Wednesday, November 12, 2014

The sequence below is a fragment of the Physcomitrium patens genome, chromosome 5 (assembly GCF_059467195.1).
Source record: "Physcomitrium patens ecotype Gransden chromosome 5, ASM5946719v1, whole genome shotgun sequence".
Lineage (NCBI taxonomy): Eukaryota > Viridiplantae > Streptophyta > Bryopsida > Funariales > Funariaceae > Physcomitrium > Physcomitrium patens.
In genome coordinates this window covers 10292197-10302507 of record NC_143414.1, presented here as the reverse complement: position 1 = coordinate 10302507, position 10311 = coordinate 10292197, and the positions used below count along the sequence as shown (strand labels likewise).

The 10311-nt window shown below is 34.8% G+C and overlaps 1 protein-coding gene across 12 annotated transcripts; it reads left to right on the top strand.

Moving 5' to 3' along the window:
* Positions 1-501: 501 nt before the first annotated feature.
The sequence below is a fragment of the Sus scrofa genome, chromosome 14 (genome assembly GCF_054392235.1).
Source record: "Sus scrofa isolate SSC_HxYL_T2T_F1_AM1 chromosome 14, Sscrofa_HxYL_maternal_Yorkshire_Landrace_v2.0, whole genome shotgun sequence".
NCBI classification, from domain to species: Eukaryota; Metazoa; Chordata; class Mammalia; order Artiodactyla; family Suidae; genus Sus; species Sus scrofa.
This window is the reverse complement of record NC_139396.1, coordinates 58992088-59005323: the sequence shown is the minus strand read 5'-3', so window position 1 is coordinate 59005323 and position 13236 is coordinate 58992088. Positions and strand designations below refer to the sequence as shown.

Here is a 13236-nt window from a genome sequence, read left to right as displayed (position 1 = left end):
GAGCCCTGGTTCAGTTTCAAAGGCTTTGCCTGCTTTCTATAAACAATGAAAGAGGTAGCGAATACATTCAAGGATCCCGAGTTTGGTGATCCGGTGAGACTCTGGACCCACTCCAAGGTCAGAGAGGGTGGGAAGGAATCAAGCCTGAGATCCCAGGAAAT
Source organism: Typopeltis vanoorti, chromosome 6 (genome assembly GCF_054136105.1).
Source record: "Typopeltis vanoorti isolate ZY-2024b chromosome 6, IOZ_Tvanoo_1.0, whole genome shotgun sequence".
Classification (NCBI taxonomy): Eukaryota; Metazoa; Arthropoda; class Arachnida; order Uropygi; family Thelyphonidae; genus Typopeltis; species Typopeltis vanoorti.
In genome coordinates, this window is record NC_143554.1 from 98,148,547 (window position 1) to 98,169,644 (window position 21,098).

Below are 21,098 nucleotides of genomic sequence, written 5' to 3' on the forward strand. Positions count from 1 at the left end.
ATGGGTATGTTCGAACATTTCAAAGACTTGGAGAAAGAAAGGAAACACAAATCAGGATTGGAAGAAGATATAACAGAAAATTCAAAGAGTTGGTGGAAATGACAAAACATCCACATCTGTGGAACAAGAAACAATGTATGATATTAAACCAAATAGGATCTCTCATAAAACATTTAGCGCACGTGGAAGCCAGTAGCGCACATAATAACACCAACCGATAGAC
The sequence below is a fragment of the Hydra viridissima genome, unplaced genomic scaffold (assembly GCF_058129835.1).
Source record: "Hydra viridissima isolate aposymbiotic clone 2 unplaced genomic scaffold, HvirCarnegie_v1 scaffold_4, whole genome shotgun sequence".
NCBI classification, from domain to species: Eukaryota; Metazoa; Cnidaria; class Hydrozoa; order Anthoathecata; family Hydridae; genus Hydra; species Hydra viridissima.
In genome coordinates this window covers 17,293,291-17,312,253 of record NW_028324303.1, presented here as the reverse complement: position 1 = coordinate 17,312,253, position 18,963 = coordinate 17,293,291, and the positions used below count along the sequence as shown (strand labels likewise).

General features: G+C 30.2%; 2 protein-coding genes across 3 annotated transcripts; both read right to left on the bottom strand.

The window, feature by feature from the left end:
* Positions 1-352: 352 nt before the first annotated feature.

On November 5, a panel of the Fifth Circuit (King, Benavides, Dennis) issued a decision in In re Deepwater Horizon, arising out of the Deepwater Horizon disaster in 2010. This decision is a short per curiam follow-up to the panel’s June 4, 2014, decision, see In re Deepwater Horizon, 753 F.3d 570, 573 (5th Cir. 2014), which held that BP and Anadarko, co-owners of the Macondo Well, are liable for civil penalties under Clean Water Act § 311, 33 U.S.C. § 1321(b). Section 311 imposes civil penalties on “[a]ny person who is the owner, operator, or person in charge of any vessel, onshore facility, or offshore facility from which oil or a hazardous substance is discharged.” The panel’s June 4 decision held that a “discharge” under § 311 occurs at the “point at which controlled confinement is lost.” 753 F.3d at 573. The panel’s follow-up opinion addresses arguments BP and Anadarko have raised in their rehearing petitions—although the opinion does not itself take action on the petitions. The panel reaffirmed its interpretation of what constitutes a “discharge” under § 311, despite arguments from BP and Anadarko that the court’s interpretation was contrary to precedent and unworkable. In addition, the panel clarified (a) that it did not mean to suggest in its prior opinion that the well had been successfully sealed, an issue that was in any event “immaterial” to the resolution of the case; (b) that Anadarko received adequate notice of the basis for the district court’s and Fifth Circuit panel’s interpretation of § 311; (c) that control of the oil was lost in the well; and (d) that more than one instrumentality of discharge can be the basis for liability under § 311.